Comics / Comic Reviews / DC Comics

Future Quest #12


By Hervé St-Louis
May 15, 2017 - 11:23

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The Crew fights Omnikron with all of their powers and manages to remove its anchor on Earth. But some of the new gear and weapons created to combat the monster don’t quite work and overtake Dr. Quest and Dr. Zin’s mind falter. Can Jonni Quest and his brother Hajdi replace the brilliant scientists and outmanoeuver Omnikron?

This issue is the wrap up of a series that I will miss but that lasted too long. It dragged itself, creating chapters with very little development early on. The story itself could easily have been told in five or six issues. Jeff Parker seems to have dragged this story to introduce and explore all of the Hanna-Barbera characters that are loved by so many. These characters are great. I really love them and those that I remember were highlights of my Saturday morning cartoons.

But the story, while epic did not do them justice or allow enough new ground to be explored. Ominkron as a threat was barely developed. We still don’t know what it is and why it absorbs so much. If it has been revealed, it was lost in the shuffle and was not important enough after reading this comic for one year to matter. This comic should appeal to kids and people on the fringe of super hero reading but I would not recommend it, even to nostalgic fans of these characters. Too many opportunities were missed. It’s a bland comic featuring exceptional art.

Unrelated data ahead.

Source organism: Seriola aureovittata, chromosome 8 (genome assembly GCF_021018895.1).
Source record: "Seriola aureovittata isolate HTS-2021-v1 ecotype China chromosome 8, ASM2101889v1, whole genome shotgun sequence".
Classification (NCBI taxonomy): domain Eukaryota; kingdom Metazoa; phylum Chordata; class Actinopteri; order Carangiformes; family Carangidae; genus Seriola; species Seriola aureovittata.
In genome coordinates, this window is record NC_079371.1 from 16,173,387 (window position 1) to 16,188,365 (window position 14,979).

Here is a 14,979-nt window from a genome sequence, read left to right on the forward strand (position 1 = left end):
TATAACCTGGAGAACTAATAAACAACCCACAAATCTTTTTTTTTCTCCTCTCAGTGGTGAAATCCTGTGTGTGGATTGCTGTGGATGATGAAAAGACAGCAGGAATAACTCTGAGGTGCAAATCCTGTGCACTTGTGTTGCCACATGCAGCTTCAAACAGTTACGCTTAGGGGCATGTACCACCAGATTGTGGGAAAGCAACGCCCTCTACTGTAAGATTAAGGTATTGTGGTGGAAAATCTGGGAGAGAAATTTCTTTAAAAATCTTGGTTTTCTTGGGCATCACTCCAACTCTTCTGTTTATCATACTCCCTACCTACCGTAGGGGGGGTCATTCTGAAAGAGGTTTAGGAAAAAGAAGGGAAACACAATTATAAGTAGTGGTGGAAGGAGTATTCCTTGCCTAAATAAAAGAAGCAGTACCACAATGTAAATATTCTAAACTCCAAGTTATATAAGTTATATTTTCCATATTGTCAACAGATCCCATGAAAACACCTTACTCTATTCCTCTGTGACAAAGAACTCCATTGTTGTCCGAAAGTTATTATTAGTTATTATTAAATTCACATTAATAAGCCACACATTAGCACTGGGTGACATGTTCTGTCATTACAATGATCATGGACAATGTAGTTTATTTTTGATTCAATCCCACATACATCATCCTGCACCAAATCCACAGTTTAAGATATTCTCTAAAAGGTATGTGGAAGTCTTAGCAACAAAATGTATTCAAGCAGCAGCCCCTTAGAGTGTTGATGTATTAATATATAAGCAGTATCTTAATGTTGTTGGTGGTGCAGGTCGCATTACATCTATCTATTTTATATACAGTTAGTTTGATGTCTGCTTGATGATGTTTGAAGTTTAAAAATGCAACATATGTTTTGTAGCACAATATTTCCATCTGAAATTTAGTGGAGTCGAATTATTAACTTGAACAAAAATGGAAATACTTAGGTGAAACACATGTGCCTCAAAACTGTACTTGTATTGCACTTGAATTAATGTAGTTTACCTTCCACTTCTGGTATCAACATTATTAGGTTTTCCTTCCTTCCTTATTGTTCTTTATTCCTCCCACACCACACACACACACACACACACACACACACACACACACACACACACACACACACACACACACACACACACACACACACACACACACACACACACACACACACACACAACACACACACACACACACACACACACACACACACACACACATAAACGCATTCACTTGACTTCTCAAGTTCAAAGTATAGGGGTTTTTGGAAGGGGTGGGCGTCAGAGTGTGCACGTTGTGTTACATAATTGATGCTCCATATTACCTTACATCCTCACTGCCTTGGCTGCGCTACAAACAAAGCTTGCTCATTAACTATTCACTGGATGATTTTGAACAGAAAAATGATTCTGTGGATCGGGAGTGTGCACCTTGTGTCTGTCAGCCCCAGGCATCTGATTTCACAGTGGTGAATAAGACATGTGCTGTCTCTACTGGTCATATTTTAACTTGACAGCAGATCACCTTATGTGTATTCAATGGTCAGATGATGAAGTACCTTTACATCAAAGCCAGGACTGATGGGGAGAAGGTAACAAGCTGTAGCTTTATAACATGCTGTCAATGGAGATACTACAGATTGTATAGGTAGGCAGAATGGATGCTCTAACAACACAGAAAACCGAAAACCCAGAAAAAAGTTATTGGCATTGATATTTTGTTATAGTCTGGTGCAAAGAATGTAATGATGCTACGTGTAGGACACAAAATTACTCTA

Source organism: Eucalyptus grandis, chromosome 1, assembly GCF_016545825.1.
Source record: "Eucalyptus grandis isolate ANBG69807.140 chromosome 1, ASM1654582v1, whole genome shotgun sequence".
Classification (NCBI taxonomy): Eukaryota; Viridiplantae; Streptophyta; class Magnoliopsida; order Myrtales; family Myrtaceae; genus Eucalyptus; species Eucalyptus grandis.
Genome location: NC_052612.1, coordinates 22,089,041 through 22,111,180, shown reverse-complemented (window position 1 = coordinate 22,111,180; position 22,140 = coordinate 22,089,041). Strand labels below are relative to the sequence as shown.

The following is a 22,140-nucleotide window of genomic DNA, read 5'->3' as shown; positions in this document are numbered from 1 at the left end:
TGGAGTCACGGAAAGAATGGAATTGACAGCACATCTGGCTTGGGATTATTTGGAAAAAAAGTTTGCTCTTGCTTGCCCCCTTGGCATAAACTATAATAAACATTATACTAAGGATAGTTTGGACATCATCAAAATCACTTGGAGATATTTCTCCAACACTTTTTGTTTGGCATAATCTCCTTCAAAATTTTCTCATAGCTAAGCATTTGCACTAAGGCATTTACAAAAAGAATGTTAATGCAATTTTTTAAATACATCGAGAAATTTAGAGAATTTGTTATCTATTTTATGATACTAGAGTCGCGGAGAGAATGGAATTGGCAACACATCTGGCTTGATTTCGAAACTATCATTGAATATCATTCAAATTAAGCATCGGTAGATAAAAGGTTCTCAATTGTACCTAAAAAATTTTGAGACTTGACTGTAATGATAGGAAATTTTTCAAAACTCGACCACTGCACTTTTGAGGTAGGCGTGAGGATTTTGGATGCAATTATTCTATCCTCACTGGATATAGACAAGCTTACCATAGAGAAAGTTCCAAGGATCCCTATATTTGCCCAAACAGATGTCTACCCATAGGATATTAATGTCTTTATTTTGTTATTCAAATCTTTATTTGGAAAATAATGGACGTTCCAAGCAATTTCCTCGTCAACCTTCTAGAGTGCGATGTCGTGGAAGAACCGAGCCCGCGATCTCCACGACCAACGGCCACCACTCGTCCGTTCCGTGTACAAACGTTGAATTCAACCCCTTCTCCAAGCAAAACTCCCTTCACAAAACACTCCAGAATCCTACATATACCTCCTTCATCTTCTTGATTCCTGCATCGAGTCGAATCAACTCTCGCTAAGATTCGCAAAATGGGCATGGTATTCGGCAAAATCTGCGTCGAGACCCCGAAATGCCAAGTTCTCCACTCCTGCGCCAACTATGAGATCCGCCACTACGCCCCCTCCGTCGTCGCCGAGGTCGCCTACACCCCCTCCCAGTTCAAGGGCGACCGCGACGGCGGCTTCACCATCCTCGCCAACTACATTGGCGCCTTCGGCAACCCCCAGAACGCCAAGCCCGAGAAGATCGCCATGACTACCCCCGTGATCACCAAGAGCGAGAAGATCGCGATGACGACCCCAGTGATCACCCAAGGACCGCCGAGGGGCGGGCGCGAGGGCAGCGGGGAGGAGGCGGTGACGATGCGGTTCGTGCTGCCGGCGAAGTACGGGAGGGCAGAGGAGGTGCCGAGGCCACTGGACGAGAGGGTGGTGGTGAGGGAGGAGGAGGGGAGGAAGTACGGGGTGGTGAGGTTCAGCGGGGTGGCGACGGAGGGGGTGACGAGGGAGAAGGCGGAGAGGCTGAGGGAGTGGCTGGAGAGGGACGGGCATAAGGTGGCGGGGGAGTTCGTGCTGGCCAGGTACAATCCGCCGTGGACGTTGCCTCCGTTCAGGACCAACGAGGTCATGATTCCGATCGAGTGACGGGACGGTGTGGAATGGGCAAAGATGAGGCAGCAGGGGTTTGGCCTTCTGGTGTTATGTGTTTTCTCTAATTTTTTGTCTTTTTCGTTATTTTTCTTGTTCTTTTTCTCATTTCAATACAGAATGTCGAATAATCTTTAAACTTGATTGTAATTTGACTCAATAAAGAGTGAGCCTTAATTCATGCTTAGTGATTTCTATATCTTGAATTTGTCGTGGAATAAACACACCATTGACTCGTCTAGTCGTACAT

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Evan Shaner was the real star of this comic. He started strong but then had to pull out of several issues which made the weak storyline more obvious. The characters’ update in this series both visual and thematically was strong which means that we will see them much more at DC Comics. If there was one strong contribution by this team, this is the update of these characters.

Shaner’s last chapter on this story is impeccable as usual. He does have stock characters for women, men, and kids. They are reused often but in a meta way, is that not how animation model sheets were designed in the 1960s and 1970s anyway? The colours from Veronica Gandini continue to be strong, except for the fact that even though I reached out to her way back in the summer of 2014, she continues to draw the palms of non-white characters the same colour as their regular skin tone. She really doesn’t get it does she? Let me repeat this one more time. Humans have no melamine in their palms and soles. They are not “brown” all over unless they are depicted as cartoon and caricatures. Gandini doesn’t care about how insensitive her colouring is.

I want to see more of these characters but I want the stories to avoid dragging and to mean something.

Rating: 6 /10

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Last Updated: May 15, 2017 - 12:13

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